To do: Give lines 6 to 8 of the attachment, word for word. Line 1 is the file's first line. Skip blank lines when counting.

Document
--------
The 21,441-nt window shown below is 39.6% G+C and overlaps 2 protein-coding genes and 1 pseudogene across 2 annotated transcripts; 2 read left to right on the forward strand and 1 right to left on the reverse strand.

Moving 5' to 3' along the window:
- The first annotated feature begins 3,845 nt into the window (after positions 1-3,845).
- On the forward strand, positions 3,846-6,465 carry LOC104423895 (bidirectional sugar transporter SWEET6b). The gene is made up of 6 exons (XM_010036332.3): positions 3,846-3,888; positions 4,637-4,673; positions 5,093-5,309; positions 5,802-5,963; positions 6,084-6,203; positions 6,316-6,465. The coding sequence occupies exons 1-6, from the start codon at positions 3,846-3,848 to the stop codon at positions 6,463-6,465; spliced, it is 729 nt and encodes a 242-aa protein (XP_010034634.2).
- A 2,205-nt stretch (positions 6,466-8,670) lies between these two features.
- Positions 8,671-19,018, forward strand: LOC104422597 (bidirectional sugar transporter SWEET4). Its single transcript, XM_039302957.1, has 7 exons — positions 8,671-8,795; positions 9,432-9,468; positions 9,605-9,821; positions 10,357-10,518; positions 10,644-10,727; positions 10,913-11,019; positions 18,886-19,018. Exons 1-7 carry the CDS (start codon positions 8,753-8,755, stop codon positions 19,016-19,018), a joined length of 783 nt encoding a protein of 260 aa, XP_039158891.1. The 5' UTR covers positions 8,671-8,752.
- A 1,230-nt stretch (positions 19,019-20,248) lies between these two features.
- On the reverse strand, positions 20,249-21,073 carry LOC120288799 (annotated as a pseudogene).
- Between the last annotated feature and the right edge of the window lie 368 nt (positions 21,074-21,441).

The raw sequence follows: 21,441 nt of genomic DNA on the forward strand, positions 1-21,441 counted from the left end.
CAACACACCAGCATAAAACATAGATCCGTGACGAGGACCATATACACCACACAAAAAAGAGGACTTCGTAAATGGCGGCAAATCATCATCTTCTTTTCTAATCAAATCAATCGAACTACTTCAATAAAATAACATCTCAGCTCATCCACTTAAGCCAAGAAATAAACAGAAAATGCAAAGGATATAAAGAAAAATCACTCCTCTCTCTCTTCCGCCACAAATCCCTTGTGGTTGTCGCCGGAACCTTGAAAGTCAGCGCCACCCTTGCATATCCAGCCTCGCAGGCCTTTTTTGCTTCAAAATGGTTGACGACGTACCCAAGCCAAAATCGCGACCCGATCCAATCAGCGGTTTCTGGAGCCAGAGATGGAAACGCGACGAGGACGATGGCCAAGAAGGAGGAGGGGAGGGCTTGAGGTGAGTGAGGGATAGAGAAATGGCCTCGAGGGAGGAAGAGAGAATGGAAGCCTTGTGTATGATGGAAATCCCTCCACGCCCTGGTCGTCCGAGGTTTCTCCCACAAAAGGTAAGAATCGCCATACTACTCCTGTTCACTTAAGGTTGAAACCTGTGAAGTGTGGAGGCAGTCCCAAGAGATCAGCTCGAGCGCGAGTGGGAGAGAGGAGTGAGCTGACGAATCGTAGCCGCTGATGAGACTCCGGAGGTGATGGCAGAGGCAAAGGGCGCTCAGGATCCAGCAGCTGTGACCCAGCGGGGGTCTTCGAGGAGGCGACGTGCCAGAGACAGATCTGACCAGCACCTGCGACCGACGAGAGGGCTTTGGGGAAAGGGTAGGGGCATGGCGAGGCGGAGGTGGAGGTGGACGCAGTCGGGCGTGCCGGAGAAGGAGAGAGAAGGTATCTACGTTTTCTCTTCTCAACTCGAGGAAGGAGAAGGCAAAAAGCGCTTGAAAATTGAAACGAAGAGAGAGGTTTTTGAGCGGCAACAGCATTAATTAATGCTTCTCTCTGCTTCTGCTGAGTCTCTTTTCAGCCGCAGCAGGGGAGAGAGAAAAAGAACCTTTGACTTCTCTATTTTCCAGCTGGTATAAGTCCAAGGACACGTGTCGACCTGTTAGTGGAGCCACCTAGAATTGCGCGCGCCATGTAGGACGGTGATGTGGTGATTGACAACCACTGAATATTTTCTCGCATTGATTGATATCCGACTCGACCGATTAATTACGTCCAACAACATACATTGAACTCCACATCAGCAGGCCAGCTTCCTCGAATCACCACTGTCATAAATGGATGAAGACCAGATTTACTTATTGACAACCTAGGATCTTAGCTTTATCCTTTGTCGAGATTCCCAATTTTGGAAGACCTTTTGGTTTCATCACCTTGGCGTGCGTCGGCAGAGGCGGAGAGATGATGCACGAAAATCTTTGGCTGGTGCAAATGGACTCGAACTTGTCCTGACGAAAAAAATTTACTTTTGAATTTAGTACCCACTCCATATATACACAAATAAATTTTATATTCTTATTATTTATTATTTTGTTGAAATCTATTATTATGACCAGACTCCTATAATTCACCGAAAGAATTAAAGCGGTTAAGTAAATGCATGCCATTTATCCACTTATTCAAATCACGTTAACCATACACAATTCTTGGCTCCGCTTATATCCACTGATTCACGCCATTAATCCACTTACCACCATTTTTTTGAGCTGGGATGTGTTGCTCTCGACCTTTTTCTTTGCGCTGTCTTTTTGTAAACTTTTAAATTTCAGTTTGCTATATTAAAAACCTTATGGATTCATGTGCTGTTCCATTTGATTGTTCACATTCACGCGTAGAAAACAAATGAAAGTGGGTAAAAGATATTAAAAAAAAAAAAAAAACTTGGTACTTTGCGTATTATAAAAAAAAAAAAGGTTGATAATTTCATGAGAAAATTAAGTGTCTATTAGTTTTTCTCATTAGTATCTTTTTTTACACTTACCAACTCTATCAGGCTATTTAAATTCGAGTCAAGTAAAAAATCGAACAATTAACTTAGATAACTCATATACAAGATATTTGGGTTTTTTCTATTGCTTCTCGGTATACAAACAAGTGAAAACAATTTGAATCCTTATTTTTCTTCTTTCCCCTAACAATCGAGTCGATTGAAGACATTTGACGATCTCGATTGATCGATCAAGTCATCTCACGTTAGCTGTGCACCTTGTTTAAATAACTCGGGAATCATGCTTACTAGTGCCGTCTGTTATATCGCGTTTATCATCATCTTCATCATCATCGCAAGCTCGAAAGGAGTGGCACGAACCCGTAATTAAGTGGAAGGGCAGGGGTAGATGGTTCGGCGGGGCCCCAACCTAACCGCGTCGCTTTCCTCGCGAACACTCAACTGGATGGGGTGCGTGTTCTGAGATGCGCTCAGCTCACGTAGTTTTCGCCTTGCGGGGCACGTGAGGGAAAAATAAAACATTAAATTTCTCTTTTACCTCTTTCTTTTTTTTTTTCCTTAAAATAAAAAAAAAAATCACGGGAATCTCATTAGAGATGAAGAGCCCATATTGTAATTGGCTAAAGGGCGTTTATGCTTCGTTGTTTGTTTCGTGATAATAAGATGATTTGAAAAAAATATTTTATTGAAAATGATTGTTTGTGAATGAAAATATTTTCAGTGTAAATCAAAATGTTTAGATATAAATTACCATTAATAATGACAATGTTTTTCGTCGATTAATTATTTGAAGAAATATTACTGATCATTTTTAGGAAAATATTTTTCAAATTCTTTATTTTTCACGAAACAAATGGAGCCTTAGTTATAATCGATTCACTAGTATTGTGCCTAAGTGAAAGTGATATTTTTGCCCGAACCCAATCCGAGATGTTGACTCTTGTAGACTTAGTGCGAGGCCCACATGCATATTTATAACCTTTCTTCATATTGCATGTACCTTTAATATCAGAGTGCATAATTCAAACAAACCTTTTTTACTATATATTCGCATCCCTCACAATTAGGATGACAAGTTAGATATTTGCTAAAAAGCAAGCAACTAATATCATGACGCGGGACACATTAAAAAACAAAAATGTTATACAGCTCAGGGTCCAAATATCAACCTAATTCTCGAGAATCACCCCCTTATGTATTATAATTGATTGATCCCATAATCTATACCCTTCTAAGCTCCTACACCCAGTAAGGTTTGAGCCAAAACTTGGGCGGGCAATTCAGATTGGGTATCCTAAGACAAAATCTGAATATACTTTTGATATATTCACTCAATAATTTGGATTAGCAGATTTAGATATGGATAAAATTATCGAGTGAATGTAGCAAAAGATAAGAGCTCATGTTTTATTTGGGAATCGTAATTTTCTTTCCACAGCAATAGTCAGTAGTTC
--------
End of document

- Positions 8,671-19,018, forward strand: LOC104422597 (bidirectional sugar transporter SWEET4). Its single transcript, XM_039302957.1, has 7 exons — positions 8,671-8,795; positions 9,432-9,468; positions 9,605-9,821; positions 10,357-10,518; positions 10,644-10,727; positions 10,913-11,019; positions 18,886-19,018. Exons 1-7 carry the CDS (start codon positions 8,753-8,755, stop codon positions 19,016-19,018), a joined length of 783 nt encoding a protein of 260 aa, XP_039158891.1. The 5' UTR covers positions 8,671-8,752.
- A 1,230-nt stretch (positions 19,019-20,248) lies between these two features.
- On the reverse strand, positions 20,249-21,073 carry LOC120288799 (annotated as a pseudogene).